Speech by Ambassador André on October 11, 2017 New Embassy Compound

United States Dedicates the New U.S. Embassy in Nouakchott, Mauritania

Honored guests,
dear friends, family, and colleagues,
Ladies and Gentlemen,

Welcome, Bienvenue, Marhaba. Thank you for joining us on this very special evening–the inauguration of the American people’s new embassy to the Islamic Republic of Mauritania. From this site, my colleagues and I will continue to promote close relations, based on shared interests and goodwill, between our two peoples, between their two governments, and between President Trump and President Abdul-Aziz.

Some of you have heard the story of my first visit to your fascinating country. In 1984, when I was serving as a Peace Corps Volunteer in Senegal, I decided to visit fellow volunteers working near Kaedi. Once I was half-way across the river, the pirogue boatman doubled the fare. I protested. Seeing a Mauritanian police officer on the far bank of the river, I told the boatman that we would submit our dispute to him. We did so. The officer decided in my favor, scolding the boatman! My memories of the kindness and hospitality of the Mauritanians I met on that visit have stayed with me ever since. Thirty years later, I returned to Mauritania as the American ambassador.

On this occasion, I would like to mention a few facts about the relations between the United States and Mauritania. United States President Dwight Eisenhower recognized the independence of Mauritania and appointed our first ambassador on November 28, 1960. The United States was the first country officially to recognize Mauritania’s independence. Our first two ambassadors to Mauritania, Henry Villard and Philip Kaiser, were resident in Dakar, Senegal. In 1961, United States President John F. Kennedy directed that a U.S. embassy be built in Nouakchott on land made available next to the Mauritanian Presidential compound. In 1962, President Kennedy nominated William Eagleton to serve as the first United States ambassador resident in Nouakchott.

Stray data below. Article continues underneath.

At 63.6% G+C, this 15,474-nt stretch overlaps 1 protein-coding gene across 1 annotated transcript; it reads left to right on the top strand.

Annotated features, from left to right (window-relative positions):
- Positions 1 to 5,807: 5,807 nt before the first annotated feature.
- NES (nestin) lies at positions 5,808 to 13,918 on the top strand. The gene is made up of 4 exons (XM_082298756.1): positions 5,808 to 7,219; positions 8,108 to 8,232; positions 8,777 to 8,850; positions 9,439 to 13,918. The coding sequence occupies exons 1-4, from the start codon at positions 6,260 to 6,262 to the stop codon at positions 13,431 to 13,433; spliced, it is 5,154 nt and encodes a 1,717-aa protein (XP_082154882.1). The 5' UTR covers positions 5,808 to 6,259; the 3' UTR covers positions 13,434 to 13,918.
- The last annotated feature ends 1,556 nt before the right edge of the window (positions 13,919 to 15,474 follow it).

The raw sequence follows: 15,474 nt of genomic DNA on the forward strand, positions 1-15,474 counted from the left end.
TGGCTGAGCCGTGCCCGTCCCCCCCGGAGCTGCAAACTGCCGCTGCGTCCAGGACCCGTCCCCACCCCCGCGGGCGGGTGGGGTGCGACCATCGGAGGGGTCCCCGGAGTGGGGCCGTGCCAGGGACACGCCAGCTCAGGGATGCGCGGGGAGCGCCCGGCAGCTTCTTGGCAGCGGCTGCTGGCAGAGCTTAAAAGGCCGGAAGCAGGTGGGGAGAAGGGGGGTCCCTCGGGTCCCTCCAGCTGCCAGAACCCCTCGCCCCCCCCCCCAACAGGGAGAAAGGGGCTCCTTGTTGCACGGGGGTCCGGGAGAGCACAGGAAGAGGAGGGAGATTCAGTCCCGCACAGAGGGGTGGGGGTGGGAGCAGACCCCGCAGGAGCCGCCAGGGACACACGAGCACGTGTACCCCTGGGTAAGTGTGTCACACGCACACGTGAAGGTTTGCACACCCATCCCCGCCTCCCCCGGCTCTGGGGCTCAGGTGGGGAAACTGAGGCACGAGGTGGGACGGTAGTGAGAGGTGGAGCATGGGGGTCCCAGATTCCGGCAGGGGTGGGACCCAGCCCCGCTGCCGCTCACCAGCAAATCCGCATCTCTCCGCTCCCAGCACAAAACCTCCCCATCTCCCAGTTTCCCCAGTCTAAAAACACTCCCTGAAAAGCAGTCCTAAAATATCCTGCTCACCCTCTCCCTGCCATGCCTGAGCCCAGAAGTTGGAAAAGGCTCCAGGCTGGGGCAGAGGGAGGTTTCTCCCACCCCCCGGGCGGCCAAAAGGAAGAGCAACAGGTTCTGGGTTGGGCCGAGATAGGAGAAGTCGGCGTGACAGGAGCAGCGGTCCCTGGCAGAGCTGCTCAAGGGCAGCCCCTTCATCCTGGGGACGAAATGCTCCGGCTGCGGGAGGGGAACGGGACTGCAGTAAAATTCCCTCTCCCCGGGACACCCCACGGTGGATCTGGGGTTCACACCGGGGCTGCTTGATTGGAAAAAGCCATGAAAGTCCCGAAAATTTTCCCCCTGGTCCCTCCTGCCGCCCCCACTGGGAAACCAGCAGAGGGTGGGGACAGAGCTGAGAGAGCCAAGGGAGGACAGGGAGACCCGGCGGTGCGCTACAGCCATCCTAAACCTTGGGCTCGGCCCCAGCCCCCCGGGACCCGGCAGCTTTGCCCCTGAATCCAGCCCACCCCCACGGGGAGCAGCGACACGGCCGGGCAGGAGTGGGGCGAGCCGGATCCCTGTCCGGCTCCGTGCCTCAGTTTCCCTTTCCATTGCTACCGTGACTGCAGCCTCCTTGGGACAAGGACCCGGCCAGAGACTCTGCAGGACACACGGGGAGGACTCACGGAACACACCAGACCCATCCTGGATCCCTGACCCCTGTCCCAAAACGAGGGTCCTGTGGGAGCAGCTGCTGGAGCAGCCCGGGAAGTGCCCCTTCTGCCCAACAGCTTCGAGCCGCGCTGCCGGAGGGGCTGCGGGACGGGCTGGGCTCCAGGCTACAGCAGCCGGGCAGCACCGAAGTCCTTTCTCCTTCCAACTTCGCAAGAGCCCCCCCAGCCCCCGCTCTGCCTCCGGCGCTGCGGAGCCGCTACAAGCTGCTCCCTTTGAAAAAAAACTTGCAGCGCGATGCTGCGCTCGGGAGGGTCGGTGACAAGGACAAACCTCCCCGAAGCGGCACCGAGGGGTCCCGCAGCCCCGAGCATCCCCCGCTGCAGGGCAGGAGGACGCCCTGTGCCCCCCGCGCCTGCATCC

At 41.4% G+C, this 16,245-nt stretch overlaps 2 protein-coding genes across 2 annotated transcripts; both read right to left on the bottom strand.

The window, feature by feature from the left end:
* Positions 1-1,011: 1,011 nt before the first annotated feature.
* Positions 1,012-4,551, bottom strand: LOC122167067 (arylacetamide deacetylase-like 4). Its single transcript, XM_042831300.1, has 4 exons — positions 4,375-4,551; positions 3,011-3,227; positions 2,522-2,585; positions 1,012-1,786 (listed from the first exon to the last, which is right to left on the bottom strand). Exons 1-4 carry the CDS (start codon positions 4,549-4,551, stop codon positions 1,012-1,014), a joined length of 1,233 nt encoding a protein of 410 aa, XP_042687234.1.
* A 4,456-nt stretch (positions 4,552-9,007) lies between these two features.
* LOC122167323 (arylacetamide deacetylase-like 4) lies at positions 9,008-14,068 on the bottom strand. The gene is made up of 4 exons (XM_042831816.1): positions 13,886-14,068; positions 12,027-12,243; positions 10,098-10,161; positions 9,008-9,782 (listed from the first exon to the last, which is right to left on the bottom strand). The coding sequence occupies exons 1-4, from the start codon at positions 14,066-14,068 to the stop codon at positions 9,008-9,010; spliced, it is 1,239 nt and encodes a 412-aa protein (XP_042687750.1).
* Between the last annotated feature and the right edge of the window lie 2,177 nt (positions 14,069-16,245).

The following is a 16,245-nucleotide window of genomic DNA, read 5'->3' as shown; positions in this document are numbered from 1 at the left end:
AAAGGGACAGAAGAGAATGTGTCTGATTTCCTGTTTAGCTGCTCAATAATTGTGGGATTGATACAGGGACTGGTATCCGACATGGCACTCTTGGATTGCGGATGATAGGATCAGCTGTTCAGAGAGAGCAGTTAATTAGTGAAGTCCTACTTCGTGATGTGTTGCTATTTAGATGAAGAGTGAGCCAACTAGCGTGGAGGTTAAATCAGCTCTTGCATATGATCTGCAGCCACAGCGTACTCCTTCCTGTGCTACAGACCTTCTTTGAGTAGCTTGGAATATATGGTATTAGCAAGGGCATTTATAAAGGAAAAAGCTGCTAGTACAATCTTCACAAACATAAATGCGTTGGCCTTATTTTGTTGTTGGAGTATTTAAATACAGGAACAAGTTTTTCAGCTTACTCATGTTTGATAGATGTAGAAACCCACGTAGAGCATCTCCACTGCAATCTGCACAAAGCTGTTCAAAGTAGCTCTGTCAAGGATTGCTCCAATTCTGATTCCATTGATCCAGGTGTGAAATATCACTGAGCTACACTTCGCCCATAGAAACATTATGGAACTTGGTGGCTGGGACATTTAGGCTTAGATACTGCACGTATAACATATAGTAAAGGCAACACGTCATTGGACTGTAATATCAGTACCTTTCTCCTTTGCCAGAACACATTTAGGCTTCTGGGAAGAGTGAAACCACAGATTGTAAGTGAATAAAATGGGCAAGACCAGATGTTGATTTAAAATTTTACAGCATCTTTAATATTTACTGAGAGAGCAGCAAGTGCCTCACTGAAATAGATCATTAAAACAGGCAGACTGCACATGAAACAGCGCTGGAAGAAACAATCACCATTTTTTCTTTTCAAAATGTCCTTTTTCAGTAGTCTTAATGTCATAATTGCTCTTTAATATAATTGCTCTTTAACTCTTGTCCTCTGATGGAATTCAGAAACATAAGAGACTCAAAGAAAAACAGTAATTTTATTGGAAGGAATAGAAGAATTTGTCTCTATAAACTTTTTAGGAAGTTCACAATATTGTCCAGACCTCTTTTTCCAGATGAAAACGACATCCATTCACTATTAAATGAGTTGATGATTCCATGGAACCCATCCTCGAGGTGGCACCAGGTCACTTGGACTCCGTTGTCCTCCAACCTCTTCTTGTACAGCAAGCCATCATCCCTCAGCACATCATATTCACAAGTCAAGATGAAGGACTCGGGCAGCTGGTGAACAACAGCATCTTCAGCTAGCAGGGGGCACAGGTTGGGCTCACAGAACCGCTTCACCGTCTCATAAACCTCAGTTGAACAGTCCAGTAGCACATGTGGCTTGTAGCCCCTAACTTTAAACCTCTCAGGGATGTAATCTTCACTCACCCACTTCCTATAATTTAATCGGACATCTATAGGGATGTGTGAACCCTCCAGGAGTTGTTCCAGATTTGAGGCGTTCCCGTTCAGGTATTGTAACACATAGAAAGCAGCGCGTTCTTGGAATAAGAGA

Over the last 55 years, 19 American ambassadors have lived and worked on our compound next to our neighbors, the Spanish and German embassies and the Mauritanian presidency. If the U.S. Senate confirms his nomination, then my friend Michael Dodman will become the 22nd American ambassador to Mauritania, the 20th resident American ambassador, and the first American ambassador to work out of this magnificent new Chancery. We will retain our property next to the presidency to serve as the residence of the United States ambassador and as the location of the American International School of Nouakchott.

Through all Mauritania’s history as an independent nation, our diplomats and our Mauritanian colleagues at the United States embassy have been here, promoting friendship between our two peoples and their governments. Mauritania’s history has touched our compound. In 1976, three mortars fired by POLISARIO fighters landed inside the embassy compound. No one was harmed, but the ambassador’s vegetable garden was destroyed! In 2003, the exterior of the embassy compound was damaged in the tragic violence that followed a failed attempt to seize control of the government illegally.

My wife and I made close friends among the Mauritanians we have met. We have many precious memories of our travels throughout this vast country. We will soon end our time here. We do so with much sadness. We are sincerely grateful for your lasting friendship. We will never forget your hospitality, kindness and warmth.

I thank Ambassador William Moser, Mr. Benjamin Dille, and their colleagues for traveling from Washington to be with us tonight. Ambassador Moser, as the chief executive for all United States diplomatic properties overseas, played a key role in the successful completion of this construction project, the most technologically sophisticated buildings in Mauritania. I also wish to thank my colleagues who worked so hard to organize this celebration. Thank you too to my wife Deborah for accompanying me, tonight, and through all the experiences we have shared together while in Mauritania.

I close by thanking the Mauritanian artists who make this evening even more memorable, Noura mint Seymali and Fama Mbaye. I admire your beautiful performances and all you do to bring Mauritania’s rich culture to the attention of the world. We are honored that you and your fellow musicians have accepted our invitation to perform this evening.

Vive the friendship between Mauritania and the United States of America!